Chicago isn’t listed as a cast member of The Bear—but it probably should be.
The Second City’s presence is so central to the new FX drama that it’s like an ambient character whose unsure sense of self casts a shadow on much of the action and dialogue, like the train cars rattling on elevated tracks over people walking downtown. “The Bear Is the Great Chicago TV Show,” proclaimed GQ. As such, Carmen “Carmy” Berzatto isn’t just the title character; he’s the embodiment of Chicago and its existential crisis: Is the city still dwelling in the provincial past, or has it fully emerged into the global present?
The city’s much-maligned ad campaign launched earlier this year (“Chicago Not in Chicago,” about the city’s footprint in other states and countries) was proof of the same confusion. So it goes with The Bear’s young chef, who is torn between the long-held traditions of his white working-class family and the cosmopolitan culture of the upscale restaurant where he came of age as an adult.
Carmy’s anxiety grows, as does the chasm between his lived experience in the gentrified city of white-collar transplants and the gritty, blue-collar Chicago he remembers from his childhood, which includes the failing Italian Beef sandwich restaurant his family owns. Those warring forces collide via his tough-talking cousin Richie, who represents the Chicago of a previous generation, and Sydney, the bright young Culinary Institute of America–trained chef who is ambivalent about the city’s history.
“Stop fucking with this place. You let up a little bit, and everything changes,” Richie tells Sydney in episode seven after lamenting the shuttering of an old tavern next door to their restaurant. “You don’t realize this is a delicate ecosystem; it’s held together by shared history, love, and respect.” Before Sydney can respond, a gunshot rings out, and a bullet cracks the storefront’s glass. Maybe, The Bear suggests, the Chicago of old can’t be preserved any longer.
It’s safe to say that American cities everywhere are facing some level of this identity crisis—but not all of them get multiple streaming TV shows about it in the same year. In addition to The Bear, the Netflix animated show Chicago Party Aunt plays that same dynamic for laughs.
Like Richie, Diane Dumbrowski, the eponymous party aunt, is portrayed as frozen in amber sometime during Michael Jordan’s run of six NBA championships for the Bulls. The Reagan and Bush years were an era when Chicago’s idiosyncratic cultural and sporting institutions, the nasally Sha-caw-go accent, and deep-dish pizza all became prime cultural exports to the rest of the nation. Thank (or blame) the sporting success of the Da Bears and Da Bulls, movies like The Blues Brothers, the broadcasting might of Chicago’s “Superstation” WGN-TV, Oprah’s megapopular Chicago talk show, and Saturday Night Live (which was full of Second City improv comedy alums). Dumbrowski represents a spiky-haired female offshoot of the characters from SNL’s iconic “Bill Swerski’s Super Fans” skits: a blustery Mike Ditka–worshipping tailgating type with a penchant for salty language and a salty diet who insists that true Chicagoans live in Cook County, gulp Old Style beer, and shop at Jewel, a regional chain of grocery stores.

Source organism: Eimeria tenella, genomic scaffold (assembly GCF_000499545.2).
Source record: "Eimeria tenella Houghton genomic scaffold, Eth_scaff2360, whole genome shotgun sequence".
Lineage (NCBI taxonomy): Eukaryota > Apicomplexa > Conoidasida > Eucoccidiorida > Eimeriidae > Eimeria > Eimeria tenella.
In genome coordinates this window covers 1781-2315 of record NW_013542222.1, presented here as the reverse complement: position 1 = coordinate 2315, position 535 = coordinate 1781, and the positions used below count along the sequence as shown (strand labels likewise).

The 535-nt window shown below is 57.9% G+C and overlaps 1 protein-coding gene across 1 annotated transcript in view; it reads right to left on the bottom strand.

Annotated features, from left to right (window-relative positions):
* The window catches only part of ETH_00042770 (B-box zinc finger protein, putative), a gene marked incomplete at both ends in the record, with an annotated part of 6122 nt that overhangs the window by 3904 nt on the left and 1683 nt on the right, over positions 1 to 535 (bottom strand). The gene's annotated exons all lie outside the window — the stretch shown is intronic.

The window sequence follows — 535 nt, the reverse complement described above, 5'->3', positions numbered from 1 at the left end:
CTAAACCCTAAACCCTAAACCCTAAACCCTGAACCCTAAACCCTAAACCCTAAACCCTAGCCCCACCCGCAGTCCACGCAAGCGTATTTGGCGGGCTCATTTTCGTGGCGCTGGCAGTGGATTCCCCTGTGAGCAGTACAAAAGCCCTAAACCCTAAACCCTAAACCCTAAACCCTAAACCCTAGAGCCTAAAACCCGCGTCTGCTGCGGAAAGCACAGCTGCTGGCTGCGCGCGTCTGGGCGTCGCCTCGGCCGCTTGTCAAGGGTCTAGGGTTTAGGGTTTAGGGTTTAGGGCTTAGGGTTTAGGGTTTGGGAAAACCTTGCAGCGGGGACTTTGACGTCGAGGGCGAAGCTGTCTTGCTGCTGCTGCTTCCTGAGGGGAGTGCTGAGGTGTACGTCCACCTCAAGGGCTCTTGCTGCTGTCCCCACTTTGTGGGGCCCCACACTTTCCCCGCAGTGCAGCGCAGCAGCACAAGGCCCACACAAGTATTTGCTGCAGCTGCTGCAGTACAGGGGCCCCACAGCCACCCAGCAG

But that version of Chicago and the ones that preceded it are long dead. It’s more than a century since Carl Sandburg mythologized Chicago as the “City of Big Shoulders,” the rugged blue-collar town that made things, and more than a decade since the last of the Daley clan ruled the city with an iron fist. Before he slunk off to Japan to be US ambassador for Joe Biden, former Mayor Rahm Emanuel helped fulfill his promise to help turn Chicago into a neoliberal “global city” dominated by finance, tech, and the borderless information workers of the New Economy. Sandburg’s city of stockyards and steel now caters to people who work on their laptops instead of with their hands.
The demographics of this ascendant group, which dominates the city financially and culturally, more closely mirror current Mayor Lori Lightfoot: multiracial, highly educated, liberal-leaning transplants. A higher share of adults in Chicago now hold college degrees—38.5 percent—than in New York. As cultural critic and former Chicagoan Thomas Frank has noted, “Chicago [has] changed from a city of Nelson Algren to a playground for the ‘creative class.’”
Da regional accent, meanwhile, took flight to the distant exurbs along with the white ethnics with funny Eastern European names. It’s no surprise that the Bears recently bought a racetrack in Arlington Heights and may relocate there. These days, Soldier Field is a haven for the NFL’s prime demographic: middle-aged suburban men who tend to vote Republican. Some of their nostalgia for the Chicago of yore no doubt contains a racial element as well, as they wistfully remember a time when white people were catered to more explicitly.
But what if there’s little to fill the void of the past? Organic local culture itself is petering out, a victim of networked technology, globalization, and gentrification. What’s supplanted it is the shared culture of screens: social media and the all-consuming blob of national and global media representations—the Spectacle, as theorist Guy Debord once called it. Cheeky pop culture fans might label it The Matrix. It’s not only increasingly difficult to tell the difference between the airy industrial-chic of the newfangled coffee shops, craft breweries, and boutiques that adorn the trendy neighborhoods of Brooklyn, Austin, Seattle, and Berlin but also to distinguish among the people who frequent them. Regional accents are increasingly being replaced by the flat speech patterns of most media figures.